Three days after Hannah Cohen graduated high school, she moved from the west coast to the east. What brought Cohen to New York City was modeling.
Now a respected singer-songwriter, Cohen doesn’t like to say too much about the modeling.
“When I hear the phrase ‘model-turned-musician,’ I just cringe,” she said in a phone interview with Whatzup. “People ask me how modeling shaped me as a person. My answer is that it didn’t shape me as a person.
“I don’t want to say anything bad about it,” Cohen said. “I feel like some people who hear you were a model have trouble taking you seriously as a musician.”
What modeling did was bring Cohen into a circle of encouraging New York City musicians.
Cohen will perform at the Brass Rail on January 18.
Moving to New York at the age of 17 is a gutsy thing to do. Cohen likens it to being tossed into a whirlwind.
“You just cope and you deal,” she said. “It’s not really about adjusting. That sounds too sedate. It’s more about throwing yourself in there and swimming.”
She is grateful for the experience, but she said she won’t let her future child do the same thing.
“Now I’m like, ‘If I had a child, there’s no (expletive) way I would deliver her into the hands of that city,’” she said.
In New York City, Cohen traded one cutthroat career for another. What eased the transition was a musical support system.
“I had friends encouraging me,” she said. “I had a community at my fingertips.”
Surrounded by consummate musicianship and unstinting artistic sustenance, Cohen started teaching herself guitar and dabbling in songwriting. Her debut album, Child Bride, was released in 2012. Her third album, Welcome Home, was released in April 2019.
Asked about her expectations for her music career, Cohen said she still hasn’t figured that out yet.
“’Making it’ means different things to different people,” she said. “There’s no right or wrong way. Everybody sets their own parameters. Makes of it what they will.”
“I think I am kind of winging it,” Cohen said. “I just want to make music. And if I am so lucky to be able to tour, that’s cool. The music industry is in such a bizarre place right now. I don’t have high hopes because I don’t have high hopes for the music industry. I love to write and sing and perform. If I can keep doing that and afford to record, then that’s all I need.”
Cohen said she has gained a lot of confidence since 2012.
“I enjoy performing live a lot more than I did,” she said. “But there still is something about the recording process that is so much safer. I kind of find myself wanting to be home instead of road dogging it.”
Touring means “you are always on the edge of being super ‘hangry’ or tired and burnt out,” Cohen said.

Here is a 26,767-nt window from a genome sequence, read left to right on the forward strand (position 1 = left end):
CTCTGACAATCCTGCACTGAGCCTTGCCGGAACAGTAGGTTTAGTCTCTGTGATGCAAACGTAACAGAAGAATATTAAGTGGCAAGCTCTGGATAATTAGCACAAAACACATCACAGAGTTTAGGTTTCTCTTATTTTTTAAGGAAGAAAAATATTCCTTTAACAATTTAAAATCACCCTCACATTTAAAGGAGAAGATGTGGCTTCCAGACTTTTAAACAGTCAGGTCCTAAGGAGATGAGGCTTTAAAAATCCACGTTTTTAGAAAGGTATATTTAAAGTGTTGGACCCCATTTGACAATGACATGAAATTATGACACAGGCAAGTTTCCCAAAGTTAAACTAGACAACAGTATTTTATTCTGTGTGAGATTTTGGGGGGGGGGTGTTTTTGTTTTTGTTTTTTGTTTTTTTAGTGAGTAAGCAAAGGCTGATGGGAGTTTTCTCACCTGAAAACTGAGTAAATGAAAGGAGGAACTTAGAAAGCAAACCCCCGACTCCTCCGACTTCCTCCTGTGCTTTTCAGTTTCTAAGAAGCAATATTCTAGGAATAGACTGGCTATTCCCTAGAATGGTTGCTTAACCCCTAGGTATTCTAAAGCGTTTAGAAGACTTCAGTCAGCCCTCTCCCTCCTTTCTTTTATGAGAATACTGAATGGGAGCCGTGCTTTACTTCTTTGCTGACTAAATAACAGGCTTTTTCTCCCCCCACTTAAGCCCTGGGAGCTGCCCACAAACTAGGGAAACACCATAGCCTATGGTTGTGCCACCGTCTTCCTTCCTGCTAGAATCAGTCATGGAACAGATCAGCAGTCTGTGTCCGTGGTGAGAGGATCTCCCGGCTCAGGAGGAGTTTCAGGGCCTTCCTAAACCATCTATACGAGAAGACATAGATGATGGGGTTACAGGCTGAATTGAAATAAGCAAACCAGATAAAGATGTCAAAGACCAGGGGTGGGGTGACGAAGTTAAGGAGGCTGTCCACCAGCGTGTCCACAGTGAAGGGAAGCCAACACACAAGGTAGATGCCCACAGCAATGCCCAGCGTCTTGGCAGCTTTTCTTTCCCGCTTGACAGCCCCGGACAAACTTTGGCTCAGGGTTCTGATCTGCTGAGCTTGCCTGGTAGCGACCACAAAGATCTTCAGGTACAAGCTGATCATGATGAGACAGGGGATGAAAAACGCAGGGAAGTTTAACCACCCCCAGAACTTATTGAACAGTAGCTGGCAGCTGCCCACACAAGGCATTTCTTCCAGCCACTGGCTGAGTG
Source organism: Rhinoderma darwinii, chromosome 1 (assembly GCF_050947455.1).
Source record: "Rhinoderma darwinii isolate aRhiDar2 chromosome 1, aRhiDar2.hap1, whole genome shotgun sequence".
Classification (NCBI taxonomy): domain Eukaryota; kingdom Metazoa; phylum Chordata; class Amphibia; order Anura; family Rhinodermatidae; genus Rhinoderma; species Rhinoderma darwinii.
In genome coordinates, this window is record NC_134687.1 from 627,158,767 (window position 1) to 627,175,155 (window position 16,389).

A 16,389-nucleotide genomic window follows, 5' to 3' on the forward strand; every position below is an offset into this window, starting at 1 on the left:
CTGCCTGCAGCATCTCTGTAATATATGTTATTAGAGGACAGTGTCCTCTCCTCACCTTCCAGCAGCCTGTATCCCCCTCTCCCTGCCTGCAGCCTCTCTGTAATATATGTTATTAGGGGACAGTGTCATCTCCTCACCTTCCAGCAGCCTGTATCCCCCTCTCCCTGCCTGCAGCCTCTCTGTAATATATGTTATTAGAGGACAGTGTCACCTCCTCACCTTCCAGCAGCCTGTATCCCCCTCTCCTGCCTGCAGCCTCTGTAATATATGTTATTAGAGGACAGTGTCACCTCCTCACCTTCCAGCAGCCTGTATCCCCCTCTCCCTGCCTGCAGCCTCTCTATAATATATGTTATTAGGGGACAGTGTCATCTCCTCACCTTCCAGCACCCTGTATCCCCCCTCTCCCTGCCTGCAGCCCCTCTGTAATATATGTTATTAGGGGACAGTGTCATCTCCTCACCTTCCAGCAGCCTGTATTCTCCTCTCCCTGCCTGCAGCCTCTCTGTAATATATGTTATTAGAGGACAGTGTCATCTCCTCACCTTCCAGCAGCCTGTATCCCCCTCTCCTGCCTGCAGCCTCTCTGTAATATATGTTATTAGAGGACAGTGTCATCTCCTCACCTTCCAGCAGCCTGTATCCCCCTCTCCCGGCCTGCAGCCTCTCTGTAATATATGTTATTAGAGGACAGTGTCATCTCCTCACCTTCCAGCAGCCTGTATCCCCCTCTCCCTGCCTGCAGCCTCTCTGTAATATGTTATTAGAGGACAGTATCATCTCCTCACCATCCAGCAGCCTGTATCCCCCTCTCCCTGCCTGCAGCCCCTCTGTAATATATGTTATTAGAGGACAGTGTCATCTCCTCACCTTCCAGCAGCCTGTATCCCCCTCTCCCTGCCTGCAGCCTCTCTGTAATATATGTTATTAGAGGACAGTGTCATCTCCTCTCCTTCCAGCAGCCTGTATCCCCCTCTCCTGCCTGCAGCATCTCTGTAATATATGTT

“If you are touring for three to five weeks and doing that routine every day, it sort of shaves some life out of you,” she said laughing.
On the other hand, there’s that gratifying point in the tour when the band becomes “a well-oiled machine.”
“You just kind of get into a cool routine,” she said. “It turns into that game Tetris. The gear all suddenly packs very nicely and neatly into the back of the minivan. The band is playing really great together and it all starts to feel effortless.”
First tme as a headliner
This tour marks a milestone in Cohen’s career. It’s the first time she has gone out as the headliner. Up to now, she always felt like she was borrowing other performers’ fans.
“They have really nice fans,” she said. “The people who come to their shows have been very welcoming. I am about to embark on my first headlining tour and I don’t know how it’s going to turn out.”
It’ll turn out fine, probably.
And when it is all over, Cohen will return not to New York City, but to the Catskill Mountains.
Cohen lives outside of Woodstock, N.Y., with her partner in music and life, Sam Owens (who performs as Sam Evian).
“We’ve got a studio here,” she said. “And Sam has a lot of bands come up and stay with us and he produces them. I like to cook and host.”
Cohen said she had to get out of New York City to realize that she’s a country mouse at heart.
“I lived in the city for almost 15 years,” she said. “And, in a way, it was really formative for me. But at the root of it, I am not a city girl. I am a nature-based girl.
“It’s gone from one extreme to the next,” Cohen said. “Millions of neighbors and people living on top of each other to zero neighbors and living in the middle of the woods.”
Cohen has embraced the term “country bumpkin,” both as a lifestyle and as a way of describing herself.
“We really love it up here,” she said. “We never want to leave. It’s a nice place to land after touring. It’s so quiet and the pace of things is so different.
“I think moving from the city has definitely slowed me down and made me appreciate the things that really matter to me,” Cohen said, “which is friends and my health and my family.”
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